Training for recruits currently lasts 23 weeks in a paramilitary setting. Fort McCoy itself is a military installation run by the United States Army.

Prior to joining the academy, recruits must pass several phases during initial testing. Those phases include a written exam, a physical agility test, an interview, a background investigation and a psychological/medical exams.[4]

The State Patrol today[edit]

The State Patrol became part of the Wisconsin Department of Transportation in the 1960s, and was designated a DOT division in 1977. In 2003, the Bureau of Transportation Safety was incorporated into the State Patrol.

In 2005 the State Patrol reorganized and went from 7 districts to 5 regions. It maintains offices in DeForest (Madison), Waukesha, Fond du Lac, Wausau, Tomah, Eau Claire and Spooner.[5]

The agency has three main components: support staff, road patrol troopers and inspectors who are troopers assigned to motor carrier enforcement throughout the state. The State Patrol uses marked,[6] unmarked vehicles and motorcycles to perform its mission. It also has an aircraft program with four aerial vehicles to monitor traffic, track criminal suspects, perform drug detection and assist in the search of missing persons.


For a state with a fairly high population, the State Patrol does not have a large contingent of troopers, compared to other states with the same population. In 2005, Wisconsin had 492 troopers and inspectors according to data provided by the Federal Bureau of Investigation.[7] (Excluding inspectors, the agency has 315 actual road troopers as of 2009, according to the Associated Press). By comparison, Maryland, which has about the same population as Wisconsin, had 1496 troopers. Colorado, population 4.8 million, had 705. West Virginia, with 1.8 million residents, had 616. That said, caution should prevail when reading these comparisons as some jurisdictions might be busier than others in fighting crimes, a fact that can affect the level of staffing for departments. Other factors such as varied demographic traits and type of jurisdictions (state police vs. highway or state patrol) impact staffing level as well. The California Highway Patrol remains the nation's largest state police force with 6,953 officers, according to the same FBI data.[7]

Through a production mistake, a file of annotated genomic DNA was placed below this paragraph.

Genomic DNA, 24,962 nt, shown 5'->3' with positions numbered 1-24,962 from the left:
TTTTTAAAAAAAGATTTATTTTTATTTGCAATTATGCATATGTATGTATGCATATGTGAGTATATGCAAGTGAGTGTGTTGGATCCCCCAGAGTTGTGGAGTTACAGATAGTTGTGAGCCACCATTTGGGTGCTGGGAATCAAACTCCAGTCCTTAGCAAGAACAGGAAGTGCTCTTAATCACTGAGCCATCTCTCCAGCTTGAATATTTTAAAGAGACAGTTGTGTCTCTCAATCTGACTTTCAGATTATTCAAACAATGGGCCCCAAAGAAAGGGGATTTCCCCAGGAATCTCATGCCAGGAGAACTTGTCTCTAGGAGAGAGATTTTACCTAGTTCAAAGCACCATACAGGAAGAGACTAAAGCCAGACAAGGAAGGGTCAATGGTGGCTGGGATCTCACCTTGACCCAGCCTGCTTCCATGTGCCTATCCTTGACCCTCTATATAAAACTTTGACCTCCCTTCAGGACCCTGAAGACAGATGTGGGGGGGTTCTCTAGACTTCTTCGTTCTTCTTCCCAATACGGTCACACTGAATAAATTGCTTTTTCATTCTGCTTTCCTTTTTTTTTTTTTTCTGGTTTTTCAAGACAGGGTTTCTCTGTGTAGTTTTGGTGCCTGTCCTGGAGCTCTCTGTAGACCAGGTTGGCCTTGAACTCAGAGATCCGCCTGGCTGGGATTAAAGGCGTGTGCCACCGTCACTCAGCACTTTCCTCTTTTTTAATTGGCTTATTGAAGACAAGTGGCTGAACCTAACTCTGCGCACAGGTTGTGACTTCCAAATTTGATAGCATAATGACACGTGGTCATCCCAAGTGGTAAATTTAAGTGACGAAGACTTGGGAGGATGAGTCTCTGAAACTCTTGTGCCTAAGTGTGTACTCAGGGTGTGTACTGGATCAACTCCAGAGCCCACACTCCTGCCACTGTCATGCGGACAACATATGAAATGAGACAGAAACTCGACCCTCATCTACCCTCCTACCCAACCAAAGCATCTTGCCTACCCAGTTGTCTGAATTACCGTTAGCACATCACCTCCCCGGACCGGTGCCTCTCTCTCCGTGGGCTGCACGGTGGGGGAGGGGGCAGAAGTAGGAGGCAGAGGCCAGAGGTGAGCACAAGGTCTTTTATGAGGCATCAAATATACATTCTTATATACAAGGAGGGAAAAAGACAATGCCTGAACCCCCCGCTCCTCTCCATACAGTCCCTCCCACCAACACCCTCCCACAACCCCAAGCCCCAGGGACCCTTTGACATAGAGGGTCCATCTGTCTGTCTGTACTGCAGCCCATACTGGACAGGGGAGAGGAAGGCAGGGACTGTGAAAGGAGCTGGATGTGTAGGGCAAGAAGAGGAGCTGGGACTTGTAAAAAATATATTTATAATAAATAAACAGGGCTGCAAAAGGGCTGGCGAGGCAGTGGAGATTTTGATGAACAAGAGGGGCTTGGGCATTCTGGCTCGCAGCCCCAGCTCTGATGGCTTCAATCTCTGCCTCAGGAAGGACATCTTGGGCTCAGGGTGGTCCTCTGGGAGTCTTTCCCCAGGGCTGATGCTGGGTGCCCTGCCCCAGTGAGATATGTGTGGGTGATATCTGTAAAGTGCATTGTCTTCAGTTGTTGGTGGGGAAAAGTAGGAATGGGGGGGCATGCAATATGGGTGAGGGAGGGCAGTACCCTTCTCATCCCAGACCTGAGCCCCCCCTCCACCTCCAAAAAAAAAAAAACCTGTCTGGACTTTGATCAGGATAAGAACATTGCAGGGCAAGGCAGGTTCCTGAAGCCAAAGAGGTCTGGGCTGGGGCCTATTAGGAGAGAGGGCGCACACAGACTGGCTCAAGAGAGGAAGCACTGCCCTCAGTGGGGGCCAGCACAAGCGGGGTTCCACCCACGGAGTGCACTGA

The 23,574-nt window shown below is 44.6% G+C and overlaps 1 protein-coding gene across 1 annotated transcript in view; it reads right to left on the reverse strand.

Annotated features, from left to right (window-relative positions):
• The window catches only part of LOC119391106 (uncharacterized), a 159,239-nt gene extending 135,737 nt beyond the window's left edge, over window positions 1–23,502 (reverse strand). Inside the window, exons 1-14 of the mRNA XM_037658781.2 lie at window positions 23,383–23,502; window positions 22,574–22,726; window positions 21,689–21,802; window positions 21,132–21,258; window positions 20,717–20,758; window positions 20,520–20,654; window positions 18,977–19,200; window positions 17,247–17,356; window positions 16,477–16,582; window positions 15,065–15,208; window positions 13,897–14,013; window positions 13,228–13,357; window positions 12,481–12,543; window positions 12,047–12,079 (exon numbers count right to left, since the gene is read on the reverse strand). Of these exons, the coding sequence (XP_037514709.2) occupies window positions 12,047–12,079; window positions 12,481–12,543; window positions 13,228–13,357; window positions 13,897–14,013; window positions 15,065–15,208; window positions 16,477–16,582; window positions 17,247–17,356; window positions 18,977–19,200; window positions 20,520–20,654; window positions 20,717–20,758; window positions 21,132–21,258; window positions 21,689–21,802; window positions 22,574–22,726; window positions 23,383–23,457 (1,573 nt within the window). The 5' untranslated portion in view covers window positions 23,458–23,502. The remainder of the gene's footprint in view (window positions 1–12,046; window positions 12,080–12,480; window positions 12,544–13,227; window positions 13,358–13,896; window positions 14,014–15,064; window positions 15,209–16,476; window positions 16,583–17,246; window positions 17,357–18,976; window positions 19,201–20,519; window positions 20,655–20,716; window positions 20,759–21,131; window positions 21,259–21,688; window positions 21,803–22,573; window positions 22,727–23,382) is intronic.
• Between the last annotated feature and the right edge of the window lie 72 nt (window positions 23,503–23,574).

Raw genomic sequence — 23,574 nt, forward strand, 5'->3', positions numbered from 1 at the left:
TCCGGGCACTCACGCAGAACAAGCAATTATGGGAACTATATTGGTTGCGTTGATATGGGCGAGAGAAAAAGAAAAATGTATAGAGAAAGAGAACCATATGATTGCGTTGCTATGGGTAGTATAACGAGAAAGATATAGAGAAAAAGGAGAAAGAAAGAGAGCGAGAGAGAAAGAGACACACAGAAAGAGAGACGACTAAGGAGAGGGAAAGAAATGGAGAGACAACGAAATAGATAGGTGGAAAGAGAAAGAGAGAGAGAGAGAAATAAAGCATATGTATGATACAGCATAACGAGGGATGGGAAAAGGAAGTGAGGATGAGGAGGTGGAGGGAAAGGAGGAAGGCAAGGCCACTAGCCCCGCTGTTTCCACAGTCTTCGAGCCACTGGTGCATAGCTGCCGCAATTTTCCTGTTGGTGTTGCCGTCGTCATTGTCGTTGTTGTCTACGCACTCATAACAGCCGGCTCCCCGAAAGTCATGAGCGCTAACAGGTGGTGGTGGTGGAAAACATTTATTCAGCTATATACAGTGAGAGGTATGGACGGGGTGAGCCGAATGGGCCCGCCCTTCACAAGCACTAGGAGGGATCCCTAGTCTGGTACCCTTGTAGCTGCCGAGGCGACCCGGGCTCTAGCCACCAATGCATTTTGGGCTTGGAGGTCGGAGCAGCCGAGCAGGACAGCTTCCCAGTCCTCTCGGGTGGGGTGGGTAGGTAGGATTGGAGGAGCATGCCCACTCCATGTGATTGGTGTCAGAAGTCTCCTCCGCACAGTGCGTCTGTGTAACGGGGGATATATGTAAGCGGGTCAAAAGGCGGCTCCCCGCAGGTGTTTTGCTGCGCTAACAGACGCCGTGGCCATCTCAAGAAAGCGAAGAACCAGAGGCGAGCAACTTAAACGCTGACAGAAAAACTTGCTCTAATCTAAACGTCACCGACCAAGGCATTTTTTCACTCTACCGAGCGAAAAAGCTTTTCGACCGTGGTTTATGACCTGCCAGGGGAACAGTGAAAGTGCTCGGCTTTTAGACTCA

Fallen officers[edit]

Since the establishment of the Wisconsin State Patrol, six troopers have died in the line of duty.[8][9] On March 24, 2015, Trooper Trevor Casper was shot and killed after confronting a bank robbery and murder suspect in Fond du Lac. He is the youngest law enforcement officer killed in the line of duty in Wisconsin history.[10]

Officer Date of Death Details
Trooper Donald C. Pederson
Saturday, August 26, 1972
Trooper Gary G. Powless
Sunday, May 18, 1980
Automobile accident
Trooper Deborah M. McMenamin
Thursday, October 26, 1989
Struck by vehicle
Trooper William Schoenberger
Thursday, April 22, 1993
Automobile accident
Trooper Jorge Dimas
Sunday, June 14, 2009
Automobile accident
Trooper Trevor Casper
Tuesday, March 24, 2015

See also[edit]


  1. ^ a b c USDOJ Bureau of Justice Statistics Census of Law Enforcement Agencies
  2. ^ "History of the Wisconsin State Patrol". Wisconsin DOT. Retrieved 25 March 2015. 
  3. ^ Purpose of the Mobile Data Communication Network http://www.dot.wisconsin.gov/statepatrol/services/communications.htm/
  4. ^ Hiring process with the Wisconsin State Patrol http://www.dot.wisconsin.gov/about/hr/jobs/trooper-insp/index.htm/
  5. ^ "Wisconsin State Patrol office locations". Wisconsin DOT. Retrieved 25 March 2015. 
  6. ^ "Wisconsin State Patrol". Wisconsin Public Safety Photo Library. Retrieved 25 March 2015. 
  7. ^ a b United States state law enforcement personnel http://www.fbi.gov/ucr/05cius/police/
  8. ^ "Wisconsin State Patrol memoriam". Wisconsin State Patrol. Retrieved 25 March 2015. 
  9. ^ Wisconsin State Patrol: killed in the line of duty http://www.odmp.org/agency/4290-wisconsin-state-patrol-wisconsin/
  10. ^ "Thousands fill small town of Kiel to remember Trooper Casper". WITI-FOX 6. March 29, 2015. Retrieved 30 March 2015. 

Further reading[edit]

  • State Trooper: America's State Troopers and Highway Patrolmen (Turner Publishing Company - 2001)

External links[edit]